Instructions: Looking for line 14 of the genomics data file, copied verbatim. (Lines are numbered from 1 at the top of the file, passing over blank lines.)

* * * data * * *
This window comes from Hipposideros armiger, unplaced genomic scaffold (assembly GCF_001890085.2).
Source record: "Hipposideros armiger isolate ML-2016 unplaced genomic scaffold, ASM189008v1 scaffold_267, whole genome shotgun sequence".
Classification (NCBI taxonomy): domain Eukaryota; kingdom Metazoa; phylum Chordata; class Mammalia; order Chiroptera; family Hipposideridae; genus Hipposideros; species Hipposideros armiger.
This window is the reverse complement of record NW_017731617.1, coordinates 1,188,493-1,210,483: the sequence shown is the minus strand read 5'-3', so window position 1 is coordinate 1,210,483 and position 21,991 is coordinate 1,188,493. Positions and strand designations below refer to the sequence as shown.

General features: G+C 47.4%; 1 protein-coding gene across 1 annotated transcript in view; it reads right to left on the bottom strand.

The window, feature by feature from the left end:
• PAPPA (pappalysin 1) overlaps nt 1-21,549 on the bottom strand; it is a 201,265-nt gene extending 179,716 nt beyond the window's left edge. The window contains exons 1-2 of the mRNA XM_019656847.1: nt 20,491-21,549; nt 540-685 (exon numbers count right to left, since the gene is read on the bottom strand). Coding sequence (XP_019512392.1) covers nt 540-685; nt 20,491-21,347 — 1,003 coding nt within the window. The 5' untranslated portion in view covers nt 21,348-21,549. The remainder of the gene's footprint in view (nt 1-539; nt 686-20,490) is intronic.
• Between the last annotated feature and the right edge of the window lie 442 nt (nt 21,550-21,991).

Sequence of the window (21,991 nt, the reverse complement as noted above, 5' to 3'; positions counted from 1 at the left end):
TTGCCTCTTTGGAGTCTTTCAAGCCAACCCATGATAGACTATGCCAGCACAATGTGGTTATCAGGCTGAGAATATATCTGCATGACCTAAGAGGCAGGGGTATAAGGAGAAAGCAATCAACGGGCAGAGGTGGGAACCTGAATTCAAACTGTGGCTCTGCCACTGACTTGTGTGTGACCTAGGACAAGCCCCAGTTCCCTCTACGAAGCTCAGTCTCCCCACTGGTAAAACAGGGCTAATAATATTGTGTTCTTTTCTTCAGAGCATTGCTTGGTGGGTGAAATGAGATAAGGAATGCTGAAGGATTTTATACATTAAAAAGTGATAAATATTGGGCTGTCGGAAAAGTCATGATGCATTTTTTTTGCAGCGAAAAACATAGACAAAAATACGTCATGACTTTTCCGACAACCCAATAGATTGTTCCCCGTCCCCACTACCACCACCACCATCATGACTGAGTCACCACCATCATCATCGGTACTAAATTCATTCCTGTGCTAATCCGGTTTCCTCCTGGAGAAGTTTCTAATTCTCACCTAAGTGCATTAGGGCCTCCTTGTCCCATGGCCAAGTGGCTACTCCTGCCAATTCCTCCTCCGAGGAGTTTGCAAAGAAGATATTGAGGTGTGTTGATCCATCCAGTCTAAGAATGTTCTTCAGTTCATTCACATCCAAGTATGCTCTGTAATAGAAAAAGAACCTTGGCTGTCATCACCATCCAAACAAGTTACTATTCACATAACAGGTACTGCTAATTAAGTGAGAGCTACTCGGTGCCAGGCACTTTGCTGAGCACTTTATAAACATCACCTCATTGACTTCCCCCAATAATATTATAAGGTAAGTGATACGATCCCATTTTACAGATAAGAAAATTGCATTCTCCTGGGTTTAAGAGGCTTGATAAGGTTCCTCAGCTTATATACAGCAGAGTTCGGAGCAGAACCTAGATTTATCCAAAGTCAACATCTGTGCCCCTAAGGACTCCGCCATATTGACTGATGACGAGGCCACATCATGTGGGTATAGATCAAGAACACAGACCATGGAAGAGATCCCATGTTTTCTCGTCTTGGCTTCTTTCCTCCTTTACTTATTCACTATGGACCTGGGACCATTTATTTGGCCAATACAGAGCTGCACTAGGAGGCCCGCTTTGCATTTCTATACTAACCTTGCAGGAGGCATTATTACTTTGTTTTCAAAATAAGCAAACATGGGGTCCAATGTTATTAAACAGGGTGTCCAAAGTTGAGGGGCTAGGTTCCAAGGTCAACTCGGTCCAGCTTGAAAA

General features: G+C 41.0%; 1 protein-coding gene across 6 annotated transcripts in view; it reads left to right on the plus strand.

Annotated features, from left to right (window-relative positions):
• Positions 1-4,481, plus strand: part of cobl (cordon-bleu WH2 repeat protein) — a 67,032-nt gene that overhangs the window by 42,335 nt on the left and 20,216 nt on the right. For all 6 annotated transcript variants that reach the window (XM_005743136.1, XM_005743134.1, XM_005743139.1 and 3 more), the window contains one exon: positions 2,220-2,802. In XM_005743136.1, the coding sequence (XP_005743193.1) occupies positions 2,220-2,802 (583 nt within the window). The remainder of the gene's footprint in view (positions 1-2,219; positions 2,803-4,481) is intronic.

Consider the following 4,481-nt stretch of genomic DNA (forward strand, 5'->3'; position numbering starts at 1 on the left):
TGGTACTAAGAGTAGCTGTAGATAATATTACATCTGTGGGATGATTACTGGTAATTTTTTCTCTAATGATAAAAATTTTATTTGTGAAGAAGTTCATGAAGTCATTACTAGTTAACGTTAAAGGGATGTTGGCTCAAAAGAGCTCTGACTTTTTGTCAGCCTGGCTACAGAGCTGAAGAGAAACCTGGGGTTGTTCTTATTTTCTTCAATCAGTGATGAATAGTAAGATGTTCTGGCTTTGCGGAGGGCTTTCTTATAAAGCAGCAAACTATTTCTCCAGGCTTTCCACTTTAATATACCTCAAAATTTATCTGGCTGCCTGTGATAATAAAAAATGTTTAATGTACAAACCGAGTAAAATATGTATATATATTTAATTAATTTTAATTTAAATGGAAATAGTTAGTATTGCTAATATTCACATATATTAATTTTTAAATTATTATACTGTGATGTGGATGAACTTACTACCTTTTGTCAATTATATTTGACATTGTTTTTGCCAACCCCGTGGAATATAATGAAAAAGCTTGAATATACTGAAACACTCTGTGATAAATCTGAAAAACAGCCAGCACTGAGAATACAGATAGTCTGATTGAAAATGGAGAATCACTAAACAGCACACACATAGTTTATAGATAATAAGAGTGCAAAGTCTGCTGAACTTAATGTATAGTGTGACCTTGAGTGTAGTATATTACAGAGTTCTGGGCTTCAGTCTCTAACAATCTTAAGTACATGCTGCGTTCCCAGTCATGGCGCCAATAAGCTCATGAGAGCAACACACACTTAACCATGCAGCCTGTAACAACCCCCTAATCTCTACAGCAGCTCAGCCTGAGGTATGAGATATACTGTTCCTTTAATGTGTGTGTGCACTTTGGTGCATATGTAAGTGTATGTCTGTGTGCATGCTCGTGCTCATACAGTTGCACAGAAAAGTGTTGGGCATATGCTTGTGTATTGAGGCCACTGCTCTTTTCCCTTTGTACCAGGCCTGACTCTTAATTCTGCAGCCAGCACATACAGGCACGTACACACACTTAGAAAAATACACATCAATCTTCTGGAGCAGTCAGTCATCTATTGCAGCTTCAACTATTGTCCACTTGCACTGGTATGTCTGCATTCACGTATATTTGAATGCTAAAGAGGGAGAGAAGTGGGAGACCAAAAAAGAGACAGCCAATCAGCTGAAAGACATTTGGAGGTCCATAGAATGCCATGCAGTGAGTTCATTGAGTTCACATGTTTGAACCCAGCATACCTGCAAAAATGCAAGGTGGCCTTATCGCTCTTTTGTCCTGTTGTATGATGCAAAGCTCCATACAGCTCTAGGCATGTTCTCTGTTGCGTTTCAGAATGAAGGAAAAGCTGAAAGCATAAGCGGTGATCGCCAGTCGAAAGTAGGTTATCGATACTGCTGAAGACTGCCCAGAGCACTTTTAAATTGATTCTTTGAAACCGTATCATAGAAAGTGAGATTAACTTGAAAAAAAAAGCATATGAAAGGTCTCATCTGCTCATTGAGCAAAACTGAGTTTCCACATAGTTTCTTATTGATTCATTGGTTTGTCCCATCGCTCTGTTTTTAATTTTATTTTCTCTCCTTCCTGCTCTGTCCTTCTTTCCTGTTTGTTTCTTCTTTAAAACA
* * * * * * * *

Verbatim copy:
Consider the following 4,481-nt stretch of genomic DNA (forward strand, 5'->3'; position numbering starts at 1 on the left):